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  1. Deep Brain Stimulation as a Probative Biology: Scientific Inquiry and the Mosaic Device.Joseph J. Fins - 2012 - American Journal of Bioethics Neuroscience 3 (1):4-8.
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  • The Future of Psychopharmacological Enhancements: Expectations and Policies.Maartje Schermer, Ineke Bolt, Reinoud de Jongh & Berend Olivier - 2009 - Neuroethics 2 (2):75-87.
    The hopes and fears expressed in the debate on human enhancement are not always based on a realistic assessment of the expected possibilities. Discussions about extreme scenarios may at times obscure the ethical and policy issues that are relevant today. This paper aims to contribute to an adequate and ethically sound societal response to actual current developments. After a brief outline of the ethical debate concerning neuro-enhancement, it describes the current state of the art in psychopharmacological science and current uses (...)
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  • Health, Happiness and Human Enhancement—Dealing with Unexpected Effects of Deep Brain Stimulation.Maartje Schermer - 2013 - Neuroethics 6 (3):435-445.
    Deep Brain Stimulation (DBS) is a treatment involving the implantation of electrodes into the brain. Presently, it is used for neurological disorders like Parkinson’s disease, but indications are expanding to psychiatric disorders such as depression, addiction and Obsessive Compulsive Disorder (OCD). Theoretically, it may be possible to use DBS for the enhancement of various mental functions. This article discusses a case of an OCD patient who felt very happy with the DBS treatment, even though her symptoms were not reduced. First, (...)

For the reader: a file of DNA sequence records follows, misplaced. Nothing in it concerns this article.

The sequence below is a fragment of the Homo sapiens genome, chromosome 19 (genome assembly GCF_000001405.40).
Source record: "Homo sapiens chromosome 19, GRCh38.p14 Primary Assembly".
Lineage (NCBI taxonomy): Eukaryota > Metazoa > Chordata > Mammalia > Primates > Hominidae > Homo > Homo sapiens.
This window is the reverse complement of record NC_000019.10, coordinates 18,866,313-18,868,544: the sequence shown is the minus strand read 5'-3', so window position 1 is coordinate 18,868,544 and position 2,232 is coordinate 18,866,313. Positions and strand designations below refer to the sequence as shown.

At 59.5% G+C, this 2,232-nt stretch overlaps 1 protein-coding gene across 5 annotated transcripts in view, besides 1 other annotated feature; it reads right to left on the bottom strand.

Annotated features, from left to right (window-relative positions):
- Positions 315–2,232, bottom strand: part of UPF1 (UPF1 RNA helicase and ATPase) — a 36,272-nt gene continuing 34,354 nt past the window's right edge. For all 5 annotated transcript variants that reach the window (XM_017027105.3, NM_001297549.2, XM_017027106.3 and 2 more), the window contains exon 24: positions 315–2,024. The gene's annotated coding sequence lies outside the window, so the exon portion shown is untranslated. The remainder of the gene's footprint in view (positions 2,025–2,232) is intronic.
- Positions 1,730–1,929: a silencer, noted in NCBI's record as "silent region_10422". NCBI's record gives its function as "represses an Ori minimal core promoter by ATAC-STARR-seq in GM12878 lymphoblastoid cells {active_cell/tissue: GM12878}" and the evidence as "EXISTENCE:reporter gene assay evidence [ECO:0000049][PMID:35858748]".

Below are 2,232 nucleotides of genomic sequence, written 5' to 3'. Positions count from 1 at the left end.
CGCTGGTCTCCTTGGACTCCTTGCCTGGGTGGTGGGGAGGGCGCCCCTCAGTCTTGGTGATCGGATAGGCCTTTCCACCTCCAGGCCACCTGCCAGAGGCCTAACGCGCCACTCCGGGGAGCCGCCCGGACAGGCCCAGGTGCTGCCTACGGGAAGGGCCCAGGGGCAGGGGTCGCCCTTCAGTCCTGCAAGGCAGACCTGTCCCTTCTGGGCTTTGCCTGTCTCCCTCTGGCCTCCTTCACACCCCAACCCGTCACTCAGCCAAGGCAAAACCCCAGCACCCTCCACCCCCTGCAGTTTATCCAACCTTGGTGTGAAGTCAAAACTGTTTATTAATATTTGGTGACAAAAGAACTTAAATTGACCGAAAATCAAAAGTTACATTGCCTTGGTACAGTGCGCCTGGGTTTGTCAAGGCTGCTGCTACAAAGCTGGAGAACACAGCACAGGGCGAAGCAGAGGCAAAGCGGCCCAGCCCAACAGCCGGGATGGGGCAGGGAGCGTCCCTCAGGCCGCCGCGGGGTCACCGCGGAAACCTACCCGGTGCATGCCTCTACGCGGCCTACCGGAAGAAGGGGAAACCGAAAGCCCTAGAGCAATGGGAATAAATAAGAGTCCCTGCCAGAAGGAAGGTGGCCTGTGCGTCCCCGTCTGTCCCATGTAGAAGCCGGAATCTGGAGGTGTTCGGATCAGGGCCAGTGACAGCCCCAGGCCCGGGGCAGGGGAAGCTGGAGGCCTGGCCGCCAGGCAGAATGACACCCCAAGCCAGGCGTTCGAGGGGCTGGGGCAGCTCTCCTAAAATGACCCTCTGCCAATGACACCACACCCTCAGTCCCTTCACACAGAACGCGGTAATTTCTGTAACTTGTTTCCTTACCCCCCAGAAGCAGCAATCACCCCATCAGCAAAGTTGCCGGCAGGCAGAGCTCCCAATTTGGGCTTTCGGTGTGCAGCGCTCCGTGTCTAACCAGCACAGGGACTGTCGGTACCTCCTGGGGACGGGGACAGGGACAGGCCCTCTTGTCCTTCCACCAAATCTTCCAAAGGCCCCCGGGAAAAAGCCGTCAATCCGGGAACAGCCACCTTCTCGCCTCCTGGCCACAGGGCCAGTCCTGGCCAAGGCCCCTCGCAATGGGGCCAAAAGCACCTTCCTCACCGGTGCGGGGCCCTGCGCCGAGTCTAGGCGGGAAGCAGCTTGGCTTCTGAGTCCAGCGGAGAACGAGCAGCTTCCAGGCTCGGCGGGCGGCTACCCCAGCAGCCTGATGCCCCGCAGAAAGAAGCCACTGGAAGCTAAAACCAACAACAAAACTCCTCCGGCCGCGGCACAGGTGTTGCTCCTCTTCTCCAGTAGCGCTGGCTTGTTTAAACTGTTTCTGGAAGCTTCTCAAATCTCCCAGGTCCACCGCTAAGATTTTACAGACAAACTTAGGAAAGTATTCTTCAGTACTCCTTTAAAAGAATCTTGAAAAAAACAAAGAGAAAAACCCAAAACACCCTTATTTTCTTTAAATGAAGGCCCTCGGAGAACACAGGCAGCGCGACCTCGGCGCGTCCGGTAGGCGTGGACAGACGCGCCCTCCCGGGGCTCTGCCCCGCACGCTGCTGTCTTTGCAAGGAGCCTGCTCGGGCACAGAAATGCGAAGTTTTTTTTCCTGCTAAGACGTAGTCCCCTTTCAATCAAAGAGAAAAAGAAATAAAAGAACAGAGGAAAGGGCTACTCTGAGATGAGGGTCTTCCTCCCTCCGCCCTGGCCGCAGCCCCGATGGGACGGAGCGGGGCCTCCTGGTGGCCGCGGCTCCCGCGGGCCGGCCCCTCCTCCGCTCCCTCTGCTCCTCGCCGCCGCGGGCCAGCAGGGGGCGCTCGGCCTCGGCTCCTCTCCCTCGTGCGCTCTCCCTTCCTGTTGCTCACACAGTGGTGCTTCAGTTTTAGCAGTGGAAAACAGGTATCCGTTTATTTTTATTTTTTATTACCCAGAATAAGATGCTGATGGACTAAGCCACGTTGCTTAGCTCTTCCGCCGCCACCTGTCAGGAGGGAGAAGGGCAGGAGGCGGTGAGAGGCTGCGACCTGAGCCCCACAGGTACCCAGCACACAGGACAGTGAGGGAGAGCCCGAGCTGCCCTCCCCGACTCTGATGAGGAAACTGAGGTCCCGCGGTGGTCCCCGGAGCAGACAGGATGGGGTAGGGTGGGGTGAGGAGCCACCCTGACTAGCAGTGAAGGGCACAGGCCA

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  • The Medicalization of Love.Brian D. Earp, Anders Sandberg & Julian Savulescu - 2015 - Cambridge Quarterly of Healthcare Ethics 24 (3):323-336.
    Pharmaceuticals or other emerging technologies could be used to enhance (or diminish) feelings of lust, attraction, and attachment in adult romantic partnerships. While such interventions could conceivably be used to promote individual (and couple) well-being, their widespread development and/or adoption might lead to “medicalization” of human love and heartache—for some, a source of serious concern. In this essay, we argue that the “medicalization of love” need not necessarily be problematic, on balance, but could plausibly be expected to have either good (...)
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  • Wish-Fulfilling Medicine in Practice: A Qualitative Study of Physician Arguments.E. C. A. Asscher, I. Bolt & M. Schermer - 2012 - Journal of Medical Ethics 38 (6):327-331.
    There has been a move in medicine towards patient-centred care, leading to more demands from patients for particular therapies and treatments, and for wish-fulfilling medicine: the use of medical services according to the patient's wishes to enhance their subjective functioning, appearance or health. In contrast to conventional medicine, this use of medical services is not needed from a medical point of view. Boundaries in wish-fulfilling medicine are partly set by a physician's decision to fulfil or decline a patient's wish in (...)
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  • Neuroenhancement in Young People: Proposal for Research, Policy, and Clinical Management.Ilina Singh & Kelly J. Kelleher - 2010 - American Journal of Bioethics Neuroscience 1 (1):3-16.
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